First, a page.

AIB signalled on Wednesday it will push through more than €150 million of additional cost cuts in order to meet a key profitability target, even though the Covid-19 has delayed its achievement by a year.
The bank said that it will aim to reduce its annual running expenses to €1.35 billion by 2023, having set out in March to end 2022 with a cost base of €1.5 billion, keeping it in check with last year’s figure. That plan included cutting 1,500 jobs over three years against the backdrop of rising salaries and other running costs.
Chief executive Colin Hunt reaffirmed his main goal of having a return on tangible equity (RoTE) – a key measure of profitability relative to shareholders’ equity – of more than 8 per cent, almost double last year’s level. However, the timeline for reaching this has been pushed out by a year to 2023.
The bank is also sticking to its aim of having a common equity Tier 1 Capital ratio – a measure of the bank’s rainy-day capital reserves – of more than of 14 per cent. It is expected to give more details of how it will achieve its objectives during investor presentations on Wednesday morning.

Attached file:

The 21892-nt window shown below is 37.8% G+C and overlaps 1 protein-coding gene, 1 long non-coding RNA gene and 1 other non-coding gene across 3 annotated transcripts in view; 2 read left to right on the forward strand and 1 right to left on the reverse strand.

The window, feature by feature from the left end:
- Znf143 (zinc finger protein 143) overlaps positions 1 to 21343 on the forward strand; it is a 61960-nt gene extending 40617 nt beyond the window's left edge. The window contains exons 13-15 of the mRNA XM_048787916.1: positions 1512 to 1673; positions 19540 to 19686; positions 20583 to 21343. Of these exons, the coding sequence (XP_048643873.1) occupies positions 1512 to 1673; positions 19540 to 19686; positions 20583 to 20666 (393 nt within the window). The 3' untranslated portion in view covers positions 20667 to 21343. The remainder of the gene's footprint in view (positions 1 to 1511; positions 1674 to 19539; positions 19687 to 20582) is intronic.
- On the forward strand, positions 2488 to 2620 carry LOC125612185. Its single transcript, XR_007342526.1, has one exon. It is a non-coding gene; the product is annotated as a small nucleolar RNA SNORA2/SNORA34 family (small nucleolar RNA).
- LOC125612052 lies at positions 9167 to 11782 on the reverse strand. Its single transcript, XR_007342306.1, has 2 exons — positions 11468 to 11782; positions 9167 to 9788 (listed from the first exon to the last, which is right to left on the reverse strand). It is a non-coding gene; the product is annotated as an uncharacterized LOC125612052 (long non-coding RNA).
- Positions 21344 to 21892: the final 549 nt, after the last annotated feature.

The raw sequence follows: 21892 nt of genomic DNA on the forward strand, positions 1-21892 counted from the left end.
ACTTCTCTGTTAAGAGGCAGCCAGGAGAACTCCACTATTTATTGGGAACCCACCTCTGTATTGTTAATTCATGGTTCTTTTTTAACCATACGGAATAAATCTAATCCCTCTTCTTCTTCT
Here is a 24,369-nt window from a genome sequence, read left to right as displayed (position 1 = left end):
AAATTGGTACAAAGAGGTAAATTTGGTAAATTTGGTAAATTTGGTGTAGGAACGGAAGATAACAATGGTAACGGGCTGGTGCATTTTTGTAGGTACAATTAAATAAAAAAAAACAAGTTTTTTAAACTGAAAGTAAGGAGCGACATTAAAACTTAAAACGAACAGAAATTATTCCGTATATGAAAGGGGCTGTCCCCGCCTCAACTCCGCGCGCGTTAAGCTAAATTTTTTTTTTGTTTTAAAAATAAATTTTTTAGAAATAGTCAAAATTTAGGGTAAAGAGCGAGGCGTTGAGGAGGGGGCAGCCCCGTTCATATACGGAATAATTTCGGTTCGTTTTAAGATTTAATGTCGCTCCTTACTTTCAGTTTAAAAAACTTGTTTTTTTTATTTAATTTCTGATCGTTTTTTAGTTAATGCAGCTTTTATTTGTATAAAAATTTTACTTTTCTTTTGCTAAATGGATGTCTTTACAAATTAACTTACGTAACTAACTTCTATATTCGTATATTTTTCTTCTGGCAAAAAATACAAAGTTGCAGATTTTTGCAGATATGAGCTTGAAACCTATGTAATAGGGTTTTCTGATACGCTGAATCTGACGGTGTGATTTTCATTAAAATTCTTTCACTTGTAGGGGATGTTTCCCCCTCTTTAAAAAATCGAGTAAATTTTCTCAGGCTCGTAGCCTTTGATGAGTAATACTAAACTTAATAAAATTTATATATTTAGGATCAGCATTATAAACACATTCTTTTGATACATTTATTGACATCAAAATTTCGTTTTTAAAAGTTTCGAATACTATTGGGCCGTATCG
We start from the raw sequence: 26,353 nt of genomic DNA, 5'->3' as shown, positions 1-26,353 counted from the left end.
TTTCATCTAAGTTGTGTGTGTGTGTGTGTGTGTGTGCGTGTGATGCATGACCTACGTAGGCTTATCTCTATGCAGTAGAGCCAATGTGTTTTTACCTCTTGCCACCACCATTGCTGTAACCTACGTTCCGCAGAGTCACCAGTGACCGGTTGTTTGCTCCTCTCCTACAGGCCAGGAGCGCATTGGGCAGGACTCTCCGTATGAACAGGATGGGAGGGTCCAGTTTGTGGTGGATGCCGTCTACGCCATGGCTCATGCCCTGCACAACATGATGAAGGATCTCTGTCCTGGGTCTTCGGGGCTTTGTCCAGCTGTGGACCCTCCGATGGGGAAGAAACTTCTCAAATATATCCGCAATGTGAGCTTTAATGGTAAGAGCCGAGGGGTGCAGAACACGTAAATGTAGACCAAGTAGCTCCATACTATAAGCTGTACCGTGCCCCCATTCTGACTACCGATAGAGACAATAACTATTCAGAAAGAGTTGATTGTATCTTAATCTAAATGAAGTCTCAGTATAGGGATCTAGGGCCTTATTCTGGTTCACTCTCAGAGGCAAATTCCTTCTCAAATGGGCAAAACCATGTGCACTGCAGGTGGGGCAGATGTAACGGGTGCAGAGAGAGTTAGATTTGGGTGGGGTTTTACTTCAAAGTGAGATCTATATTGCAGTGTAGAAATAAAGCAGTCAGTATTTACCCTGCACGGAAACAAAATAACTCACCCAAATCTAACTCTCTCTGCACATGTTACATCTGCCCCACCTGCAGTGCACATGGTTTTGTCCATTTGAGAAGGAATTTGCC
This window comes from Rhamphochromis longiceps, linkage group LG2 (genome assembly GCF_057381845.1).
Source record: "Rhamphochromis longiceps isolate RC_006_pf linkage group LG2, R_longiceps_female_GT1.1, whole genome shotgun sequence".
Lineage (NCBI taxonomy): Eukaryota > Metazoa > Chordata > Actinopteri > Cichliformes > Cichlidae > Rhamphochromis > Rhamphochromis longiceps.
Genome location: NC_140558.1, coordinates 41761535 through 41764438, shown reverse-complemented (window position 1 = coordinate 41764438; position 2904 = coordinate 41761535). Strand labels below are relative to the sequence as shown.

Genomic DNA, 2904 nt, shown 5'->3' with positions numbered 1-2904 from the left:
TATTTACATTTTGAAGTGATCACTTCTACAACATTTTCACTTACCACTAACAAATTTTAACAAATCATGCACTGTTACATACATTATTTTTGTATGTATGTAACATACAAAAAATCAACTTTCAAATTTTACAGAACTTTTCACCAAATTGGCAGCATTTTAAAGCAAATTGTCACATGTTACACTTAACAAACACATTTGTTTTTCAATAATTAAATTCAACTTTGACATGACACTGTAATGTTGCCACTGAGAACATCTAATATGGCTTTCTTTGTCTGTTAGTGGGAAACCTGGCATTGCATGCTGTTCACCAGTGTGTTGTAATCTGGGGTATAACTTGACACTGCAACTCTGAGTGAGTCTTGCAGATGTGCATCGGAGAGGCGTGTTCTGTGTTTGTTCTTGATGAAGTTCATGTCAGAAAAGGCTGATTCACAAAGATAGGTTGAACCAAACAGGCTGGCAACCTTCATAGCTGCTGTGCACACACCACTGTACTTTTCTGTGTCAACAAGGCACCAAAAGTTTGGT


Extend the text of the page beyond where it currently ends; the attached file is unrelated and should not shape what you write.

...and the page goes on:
“Covid-19 has dramatically changed the operating environment, presenting both challenges and opportunities and accelerating the trends of digitalisation, changing ways of working and sustainability,” Mr Hunt said. “In short, it has made significant change both necessary and possible. Accordingly, we are recommitting to our target to deliver a ROTE of greater than 8 per cent.”
The Irish Times reported last month that Mr Hunt is also expected to look at office space in Dublin as part of a refreshed plan, as remote working will remain a feature of the modern workplace after the pandemic. Aside from the group’s new headquarters on Molesworth Street, the bank has taken out significant office space in recent years across locations such as Heuston South Quarter, Central Park in Leopardstown and Hume House in Ballsbridge.